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Some kids can’t wait to get their braces, seeing them as a sign that their teen years can’t be far behind. Others, though, worry about what they’ll feel or look like.
However your child feels, you probably have some questions and concerns of your own about braces. Here’s the lowdown on kids and braces.
Why Kids Need Braces
Kids can need braces for any number of reasons, including crooked, overlapping, or overcrowded teeth, or a “bad bite” (known as malocclusion). Malocclusion is when there’s a difference in the sizes of the top and bottom jaws. When the upper jaw is bigger than the lower jaw, it’s called an overbite. When the lower jaw is bigger, it’s called an underbite.
Sometimes tooth and jaw problems can be caused by tooth decay, losing baby teeth too soon, accidents, or habits like thumb sucking. But often they’re inherited, so if you or someone in your family needed braces, it’s likely that your kids will, too.
Things You Can Do To Get Your Braces Off Quicker
Braces can help realign your teeth and make for a nice smile, but even so many people want to get them off as soon as possible. There are several things you can do to help keep your mouth clean and help let your braces do the work they need to. Some things you can do to help your get your braces off as soon as possible include:
Braces Do A Lot
Braces do a lot more than improve your smile. They also play an active role in correcting overcrowded and misaligned teeth. This is important because an abnormal bite (also known as “malocclusion”) may cause other problems, such as impaired plaque removal around misaligned teeth, which can lead to gum inflammation and cavities.
Taking good care of braces can help prevent damage to the braces themselves and the teeth underneath as well as make the braces more comfortable to wear. Learning the basics of orthodontic care will help you follow your dental professional’s recommendations to keep your teeth and gums healthy during the time you’re wearing braces.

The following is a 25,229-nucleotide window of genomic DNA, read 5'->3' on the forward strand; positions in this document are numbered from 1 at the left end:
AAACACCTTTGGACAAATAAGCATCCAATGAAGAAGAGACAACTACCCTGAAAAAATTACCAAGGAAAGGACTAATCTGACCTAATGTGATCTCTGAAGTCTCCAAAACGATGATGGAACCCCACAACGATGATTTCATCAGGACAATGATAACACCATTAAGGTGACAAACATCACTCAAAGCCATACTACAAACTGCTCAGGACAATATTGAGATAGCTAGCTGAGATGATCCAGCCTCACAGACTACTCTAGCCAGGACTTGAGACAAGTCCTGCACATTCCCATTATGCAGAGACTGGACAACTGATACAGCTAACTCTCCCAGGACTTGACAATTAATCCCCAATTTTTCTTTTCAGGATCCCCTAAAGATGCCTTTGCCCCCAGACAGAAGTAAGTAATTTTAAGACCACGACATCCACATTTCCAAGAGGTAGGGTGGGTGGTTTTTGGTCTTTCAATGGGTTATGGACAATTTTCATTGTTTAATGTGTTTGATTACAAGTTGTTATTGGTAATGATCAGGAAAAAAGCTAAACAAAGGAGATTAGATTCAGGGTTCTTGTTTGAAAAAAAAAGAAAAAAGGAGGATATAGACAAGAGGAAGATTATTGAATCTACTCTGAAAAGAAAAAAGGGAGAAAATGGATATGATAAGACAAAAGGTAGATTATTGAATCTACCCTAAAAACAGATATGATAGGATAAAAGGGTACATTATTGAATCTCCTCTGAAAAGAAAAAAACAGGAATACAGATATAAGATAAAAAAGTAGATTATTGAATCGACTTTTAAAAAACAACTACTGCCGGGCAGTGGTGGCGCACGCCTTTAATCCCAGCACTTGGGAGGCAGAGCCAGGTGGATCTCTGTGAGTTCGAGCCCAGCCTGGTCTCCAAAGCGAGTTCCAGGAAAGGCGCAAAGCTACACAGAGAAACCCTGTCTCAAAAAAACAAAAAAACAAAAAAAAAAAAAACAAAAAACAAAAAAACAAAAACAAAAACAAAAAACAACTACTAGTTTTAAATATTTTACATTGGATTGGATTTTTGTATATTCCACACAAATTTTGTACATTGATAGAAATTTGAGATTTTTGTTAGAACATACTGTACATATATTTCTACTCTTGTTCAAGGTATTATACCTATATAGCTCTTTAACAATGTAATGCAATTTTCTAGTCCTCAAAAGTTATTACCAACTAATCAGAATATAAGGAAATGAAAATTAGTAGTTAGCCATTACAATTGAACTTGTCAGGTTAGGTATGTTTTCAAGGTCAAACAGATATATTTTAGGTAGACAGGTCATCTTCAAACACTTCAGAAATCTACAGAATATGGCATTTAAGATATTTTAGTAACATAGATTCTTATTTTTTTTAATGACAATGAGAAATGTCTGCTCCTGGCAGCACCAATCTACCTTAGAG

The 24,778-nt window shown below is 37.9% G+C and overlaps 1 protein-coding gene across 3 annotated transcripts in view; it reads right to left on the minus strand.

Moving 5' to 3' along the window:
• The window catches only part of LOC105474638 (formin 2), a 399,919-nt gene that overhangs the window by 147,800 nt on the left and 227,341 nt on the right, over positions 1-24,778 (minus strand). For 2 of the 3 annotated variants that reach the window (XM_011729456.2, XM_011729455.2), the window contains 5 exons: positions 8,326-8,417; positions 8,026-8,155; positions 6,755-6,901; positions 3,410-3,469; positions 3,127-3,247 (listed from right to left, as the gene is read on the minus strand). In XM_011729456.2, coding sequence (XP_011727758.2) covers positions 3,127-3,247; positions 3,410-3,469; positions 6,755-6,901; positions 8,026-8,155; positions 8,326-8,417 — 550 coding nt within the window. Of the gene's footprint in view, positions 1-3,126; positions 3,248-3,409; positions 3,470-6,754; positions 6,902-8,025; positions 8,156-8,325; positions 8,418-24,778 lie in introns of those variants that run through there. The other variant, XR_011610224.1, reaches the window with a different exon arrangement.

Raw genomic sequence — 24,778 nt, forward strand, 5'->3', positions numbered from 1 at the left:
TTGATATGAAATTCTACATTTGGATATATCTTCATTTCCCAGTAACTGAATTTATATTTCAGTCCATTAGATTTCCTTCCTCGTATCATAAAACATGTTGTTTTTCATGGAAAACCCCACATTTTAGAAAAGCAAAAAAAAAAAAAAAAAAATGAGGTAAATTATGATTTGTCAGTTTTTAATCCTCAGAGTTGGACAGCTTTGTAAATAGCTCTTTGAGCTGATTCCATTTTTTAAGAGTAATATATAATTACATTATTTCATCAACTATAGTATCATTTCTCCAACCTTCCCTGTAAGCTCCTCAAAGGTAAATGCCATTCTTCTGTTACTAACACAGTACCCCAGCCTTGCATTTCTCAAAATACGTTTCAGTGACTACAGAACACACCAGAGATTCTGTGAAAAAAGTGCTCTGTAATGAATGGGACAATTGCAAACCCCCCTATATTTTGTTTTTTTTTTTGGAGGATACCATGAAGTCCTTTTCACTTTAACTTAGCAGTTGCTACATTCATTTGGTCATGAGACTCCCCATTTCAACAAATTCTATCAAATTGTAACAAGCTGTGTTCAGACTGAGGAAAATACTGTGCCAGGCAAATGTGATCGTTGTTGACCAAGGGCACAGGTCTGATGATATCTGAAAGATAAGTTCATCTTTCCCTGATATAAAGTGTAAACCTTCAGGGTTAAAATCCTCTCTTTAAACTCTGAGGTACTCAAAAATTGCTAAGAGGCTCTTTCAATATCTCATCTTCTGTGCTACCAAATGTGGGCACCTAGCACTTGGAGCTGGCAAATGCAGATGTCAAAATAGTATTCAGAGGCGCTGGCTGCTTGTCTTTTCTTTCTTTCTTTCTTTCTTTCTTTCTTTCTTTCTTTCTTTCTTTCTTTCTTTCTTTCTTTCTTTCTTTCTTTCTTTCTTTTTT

The Basics: Brushing And Flossing
Careful cleaning is required with braces, because plaque bacteria are easily trapped inside and around them. The following procedure will make daily brushing and flossing both simple and effective.
Orthodontic treatments that use either braces or Invisalign are just few of the many techniques used by dental professionals in straightening the teeth of their patients. They straighten teeth to give them an ideal position, improve their look, and promote proper function. Invisalign utilizes a set of clear plastic trays as a means of achieving the position. Traditional braces, on the other hand, usually make use of metal wires with an aim of getting the most ideal movement or position for the teeth.
The good thing about orthodontic dental treatments that use braces or Invisalign is that they do more than just straighten the teeth. These are also valuable in correcting bite issues that often require special diagnosis and treatment.
Cleaning Dental Braces
Dental braces can create oral health problems such as gingivitis and decalcification (white marks), which lead to more serious issues.
- Gingivitis is the earliest sign of gum disease. It appears as red, swollen, and shiny gums that bleed easily. It is caused by plaque that irritates the gum tissue and causes an infection.
- Decalcification affects your tooth enamel, causing white spots or lesions on your teeth. It is caused by a combination of plaque and acid production after you eat and drink. Decalcification is impossible to correct, so prevention is critical.
You can minimize or prevent oral health problems caused by dental braces with good dental and orthodontic care.
After any orthodontic treatment, whether it be Invisalign or conventional braces, you need retainers to hold your teeth in their new positions and keep them straight.
Why wear retainers?
There is a very high likelihood of the movement of teeth after braces are removed or after Invisalign treatment, particularly within the first few months. This is because the gums and bone around your teeth need to readjust and firm up.
Also, as we age, our face matures and our jaws continue to change shape, which may result in tooth movement or crowding of the lower front teeth. Some people even believe the eruption of wisdom teeth can cause the teeth to be “pushed” forward; however, research does not substantiate this theory, as tooth movement can still occur whether you’ve had wisdom teeth removed or not.
Orthodontic braces perfect your smile by applying constant, steady pressure to move your teeth into proper position. The brackets and wires attached to your teeth are limited in the direction of the applied force, however. Some situations, particularly to correct bite problems, require the upper and lower rows of teeth to move relative to each other. Rubber bands, or elastics, hooked to the brackets apply tension in directions brackets and wires cannot achieve alone.
Elastics apply constant pressure to align the teeth in a perfect bite, states the website Rubber Bands for Braces. The lower jaw must move relative to the upper teeth for proper alignment. Braces alone only move teeth along the upper or lower arch.